London soybean farmers hope to match record set by wheat crop


After harvesting a record wheat crop earlier this summer, some farmers in the London region are looking at scoring a repeat with soybeans.

“Soybeans are much better than anyone anticipated. Many people in the London area are having record yields,” Peter Johnson, a Southwestern Ontario-based agronomist with Real Agriculture, said Wednesday.

Soybeans are Ontario’s biggest cash crop with sales in 2015 at the farm gate exceeding $1.4 billion. In Middlesex County, soybeans typically bring in more than $100 million a year.

While the London region and much of Southwestern Ontario fared well, it wasn’t the same story in the Niagara Peninsula where it remained dry through most of August.

“There is some real disasters down there with fields that are hardly worth harvesting and the soybean quality is brutal,” Johnson said.

Grain corn harvest has started in the London region.

Johnson said yields being reported are incredibly variable, with some growers harvesting as few as 40 bushels an acre and others bringing in 260 bushels, with some even higher at 270 bushels an acre.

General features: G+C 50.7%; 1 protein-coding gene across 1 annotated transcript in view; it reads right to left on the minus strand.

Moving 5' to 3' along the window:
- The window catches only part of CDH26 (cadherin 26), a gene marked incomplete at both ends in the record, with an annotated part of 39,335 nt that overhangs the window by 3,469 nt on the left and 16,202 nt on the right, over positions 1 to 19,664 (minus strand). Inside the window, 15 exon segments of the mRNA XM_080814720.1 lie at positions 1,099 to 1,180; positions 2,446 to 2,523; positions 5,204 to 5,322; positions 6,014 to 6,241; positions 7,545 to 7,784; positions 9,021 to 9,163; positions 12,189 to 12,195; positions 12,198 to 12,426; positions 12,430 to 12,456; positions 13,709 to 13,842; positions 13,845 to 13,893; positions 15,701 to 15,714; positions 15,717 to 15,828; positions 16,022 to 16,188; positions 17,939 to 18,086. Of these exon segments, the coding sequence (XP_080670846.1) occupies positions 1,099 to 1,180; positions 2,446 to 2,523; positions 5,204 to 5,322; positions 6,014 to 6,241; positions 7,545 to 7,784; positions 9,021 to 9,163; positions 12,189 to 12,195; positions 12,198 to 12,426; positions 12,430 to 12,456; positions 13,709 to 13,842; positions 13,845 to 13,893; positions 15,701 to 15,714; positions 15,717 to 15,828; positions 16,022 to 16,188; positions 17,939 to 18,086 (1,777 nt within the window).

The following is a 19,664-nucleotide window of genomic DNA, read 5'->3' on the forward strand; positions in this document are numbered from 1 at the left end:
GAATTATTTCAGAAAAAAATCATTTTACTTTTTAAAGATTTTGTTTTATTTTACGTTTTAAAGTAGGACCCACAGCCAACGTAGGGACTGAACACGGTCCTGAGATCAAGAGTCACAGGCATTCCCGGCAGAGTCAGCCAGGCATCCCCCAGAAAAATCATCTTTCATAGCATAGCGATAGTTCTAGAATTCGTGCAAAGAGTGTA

“Sometimes in the same field the yield monitor will go from 40 bushels to 200 bushels as you go across the field, depending on soil type,” he said.

A concern with this year’s corn crop in Southwestern Ontario is the level of toxin in some of the crop.

A survey by the Ontario Ministry of Agriculture, Food and Rural Affairs found 26 per cent of the corn crop that was tested had vomitoxin levels greater than two parts per million, the threshold where the corn can’t be used to feed hogs.

“It is not a disaster — 75 per cent of crop looks like it is OK — but we are going to have to be careful using the corn crop, that is the bottom line,” Johnson said.

While farmers harvested a record winter wheat crop in the summer with a one million acre crop, Johnson said it appears Ontario farmers will plant about 20 per cent less this fall.

The problem is the low price, he said.

“It is really unfortunate because wheat brings so much value in the rotation. It is really critical from a soil health point. It is unfortunate the economics are pushing us away from it,” Johnson said.


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